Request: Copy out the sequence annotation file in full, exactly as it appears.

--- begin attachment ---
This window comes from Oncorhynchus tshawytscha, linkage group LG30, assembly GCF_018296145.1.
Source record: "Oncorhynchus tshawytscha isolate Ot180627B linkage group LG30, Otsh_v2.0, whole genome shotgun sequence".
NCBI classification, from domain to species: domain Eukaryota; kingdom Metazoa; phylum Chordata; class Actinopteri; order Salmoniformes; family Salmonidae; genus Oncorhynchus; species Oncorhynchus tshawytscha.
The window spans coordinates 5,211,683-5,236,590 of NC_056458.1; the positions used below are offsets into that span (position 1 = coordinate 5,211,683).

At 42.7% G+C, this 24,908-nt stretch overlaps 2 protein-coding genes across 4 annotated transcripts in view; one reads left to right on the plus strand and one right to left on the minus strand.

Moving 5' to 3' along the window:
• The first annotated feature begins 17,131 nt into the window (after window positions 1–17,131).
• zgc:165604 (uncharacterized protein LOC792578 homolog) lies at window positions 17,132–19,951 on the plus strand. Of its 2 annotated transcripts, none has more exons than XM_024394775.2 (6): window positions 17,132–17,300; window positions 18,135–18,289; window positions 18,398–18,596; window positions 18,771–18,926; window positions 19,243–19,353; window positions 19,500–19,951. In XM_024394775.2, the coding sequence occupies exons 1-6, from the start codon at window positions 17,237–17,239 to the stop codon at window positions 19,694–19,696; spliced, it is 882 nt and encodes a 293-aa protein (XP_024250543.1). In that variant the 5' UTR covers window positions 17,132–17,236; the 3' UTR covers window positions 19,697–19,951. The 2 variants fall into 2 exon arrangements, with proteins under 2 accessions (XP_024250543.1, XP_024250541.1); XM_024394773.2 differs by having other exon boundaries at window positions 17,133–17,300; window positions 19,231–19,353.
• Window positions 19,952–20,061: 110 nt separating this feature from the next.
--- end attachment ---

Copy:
This window comes from Oncorhynchus tshawytscha, linkage group LG30, assembly GCF_018296145.1.
Source record: "Oncorhynchus tshawytscha isolate Ot180627B linkage group LG30, Otsh_v2.0, whole genome shotgun sequence".
NCBI classification, from domain to species: domain Eukaryota; kingdom Metazoa; phylum Chordata; class Actinopteri; order Salmoniformes; family Salmonidae; genus Oncorhynchus; species Oncorhynchus tshawytscha.
The window spans coordinates 5,211,683-5,236,590 of NC_056458.1; the positions used below are offsets into that span (position 1 = coordinate 5,211,683).

At 42.7% G+C, this 24,908-nt stretch overlaps 2 protein-coding genes across 4 annotated transcripts in view; one reads left to right on the plus strand and one right to left on the minus strand.

Moving 5' to 3' along the window:
• The first annotated feature begins 17,131 nt into the window (after window positions 1–17,131).
• zgc:165604 (uncharacterized protein LOC792578 homolog) lies at window positions 17,132–19,951 on the plus strand. Of its 2 annotated transcripts, none has more exons than XM_024394775.2 (6): window positions 17,132–17,300; window positions 18,135–18,289; window positions 18,398–18,596; window positions 18,771–18,926; window positions 19,243–19,353; window positions 19,500–19,951. In XM_024394775.2, the coding sequence occupies exons 1-6, from the start codon at window positions 17,237–17,239 to the stop codon at window positions 19,694–19,696; spliced, it is 882 nt and encodes a 293-aa protein (XP_024250543.1). In that variant the 5' UTR covers window positions 17,132–17,236; the 3' UTR covers window positions 19,697–19,951. The 2 variants fall into 2 exon arrangements, with proteins under 2 accessions (XP_024250543.1, XP_024250541.1); XM_024394773.2 differs by having other exon boundaries at window positions 17,133–17,300; window positions 19,231–19,353.
• Window positions 19,952–20,061: 110 nt separating this feature from the next.